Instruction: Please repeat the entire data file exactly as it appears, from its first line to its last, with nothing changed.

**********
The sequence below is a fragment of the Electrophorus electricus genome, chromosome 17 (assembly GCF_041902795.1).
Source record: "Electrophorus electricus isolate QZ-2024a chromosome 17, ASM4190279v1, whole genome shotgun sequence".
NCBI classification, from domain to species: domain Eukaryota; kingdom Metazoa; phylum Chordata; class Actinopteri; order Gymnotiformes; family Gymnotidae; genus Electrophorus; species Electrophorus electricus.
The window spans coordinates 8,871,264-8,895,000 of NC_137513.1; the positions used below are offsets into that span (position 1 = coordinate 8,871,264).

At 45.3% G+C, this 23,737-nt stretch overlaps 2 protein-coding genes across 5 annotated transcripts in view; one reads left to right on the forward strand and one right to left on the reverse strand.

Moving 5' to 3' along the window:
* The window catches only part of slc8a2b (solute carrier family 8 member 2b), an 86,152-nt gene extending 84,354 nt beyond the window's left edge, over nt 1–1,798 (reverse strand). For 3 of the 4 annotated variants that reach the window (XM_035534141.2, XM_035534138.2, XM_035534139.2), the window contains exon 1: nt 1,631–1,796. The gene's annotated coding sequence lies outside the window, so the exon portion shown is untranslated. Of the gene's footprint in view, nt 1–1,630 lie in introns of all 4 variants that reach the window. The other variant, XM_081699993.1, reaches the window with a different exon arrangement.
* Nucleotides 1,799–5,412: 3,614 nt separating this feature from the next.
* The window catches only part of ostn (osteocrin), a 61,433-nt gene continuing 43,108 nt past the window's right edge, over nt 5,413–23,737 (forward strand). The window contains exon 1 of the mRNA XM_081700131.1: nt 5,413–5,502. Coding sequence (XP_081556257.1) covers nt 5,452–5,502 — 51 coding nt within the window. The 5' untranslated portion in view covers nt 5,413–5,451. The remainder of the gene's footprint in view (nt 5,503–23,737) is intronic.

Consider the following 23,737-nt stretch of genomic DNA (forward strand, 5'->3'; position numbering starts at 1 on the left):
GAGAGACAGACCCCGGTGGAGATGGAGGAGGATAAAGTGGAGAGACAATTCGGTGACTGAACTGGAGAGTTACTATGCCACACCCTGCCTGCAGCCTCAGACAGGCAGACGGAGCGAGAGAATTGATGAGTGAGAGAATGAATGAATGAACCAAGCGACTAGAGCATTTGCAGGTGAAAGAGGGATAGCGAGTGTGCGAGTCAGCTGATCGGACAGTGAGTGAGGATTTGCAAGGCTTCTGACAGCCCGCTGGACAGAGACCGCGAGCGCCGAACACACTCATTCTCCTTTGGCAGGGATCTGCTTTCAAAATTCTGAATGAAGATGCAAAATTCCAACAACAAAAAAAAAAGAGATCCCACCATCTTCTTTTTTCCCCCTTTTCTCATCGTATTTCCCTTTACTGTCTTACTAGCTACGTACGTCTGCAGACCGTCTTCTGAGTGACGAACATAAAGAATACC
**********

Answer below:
The sequence below is a fragment of the Electrophorus electricus genome, chromosome 17 (assembly GCF_041902795.1).
Source record: "Electrophorus electricus isolate QZ-2024a chromosome 17, ASM4190279v1, whole genome shotgun sequence".
NCBI classification, from domain to species: domain Eukaryota; kingdom Metazoa; phylum Chordata; class Actinopteri; order Gymnotiformes; family Gymnotidae; genus Electrophorus; species Electrophorus electricus.
The window spans coordinates 8,871,264-8,895,000 of NC_137513.1; the positions used below are offsets into that span (position 1 = coordinate 8,871,264).

At 45.3% G+C, this 23,737-nt stretch overlaps 2 protein-coding genes across 5 annotated transcripts in view; one reads left to right on the forward strand and one right to left on the reverse strand.

Moving 5' to 3' along the window:
* The window catches only part of slc8a2b (solute carrier family 8 member 2b), an 86,152-nt gene extending 84,354 nt beyond the window's left edge, over nt 1–1,798 (reverse strand). For 3 of the 4 annotated variants that reach the window (XM_035534141.2, XM_035534138.2, XM_035534139.2), the window contains exon 1: nt 1,631–1,796. The gene's annotated coding sequence lies outside the window, so the exon portion shown is untranslated. Of the gene's footprint in view, nt 1–1,630 lie in introns of all 4 variants that reach the window. The other variant, XM_081699993.1, reaches the window with a different exon arrangement.
* Nucleotides 1,799–5,412: 3,614 nt separating this feature from the next.
* The window catches only part of ostn (osteocrin), a 61,433-nt gene continuing 43,108 nt past the window's right edge, over nt 5,413–23,737 (forward strand). The window contains exon 1 of the mRNA XM_081700131.1: nt 5,413–5,502. Coding sequence (XP_081556257.1) covers nt 5,452–5,502 — 51 coding nt within the window. The 5' untranslated portion in view covers nt 5,413–5,451. The remainder of the gene's footprint in view (nt 5,503–23,737) is intronic.

Consider the following 23,737-nt stretch of genomic DNA (forward strand, 5'->3'; position numbering starts at 1 on the left):
GAGAGACAGACCCCGGTGGAGATGGAGGAGGATAAAGTGGAGAGACAATTCGGTGACTGAACTGGAGAGTTACTATGCCACACCCTGCCTGCAGCCTCAGACAGGCAGACGGAGCGAGAGAATTGATGAGTGAGAGAATGAATGAATGAACCAAGCGACTAGAGCATTTGCAGGTGAAAGAGGGATAGCGAGTGTGCGAGTCAGCTGATCGGACAGTGAGTGAGGATTTGCAAGGCTTCTGACAGCCCGCTGGACAGAGACCGCGAGCGCCGAACACACTCATTCTCCTTTGGCAGGGATCTGCTTTCAAAATTCTGAATGAAGATGCAAAATTCCAACAACAAAAAAAAAAGAGATCCCACCATCTTCTTTTTTCCCCCTTTTCTCATCGTATTTCCCTTTACTGTCTTACTAGCTACGTACGTCTGCAGACCGTCTTCTGAGTGACGAACATAAAGAATACC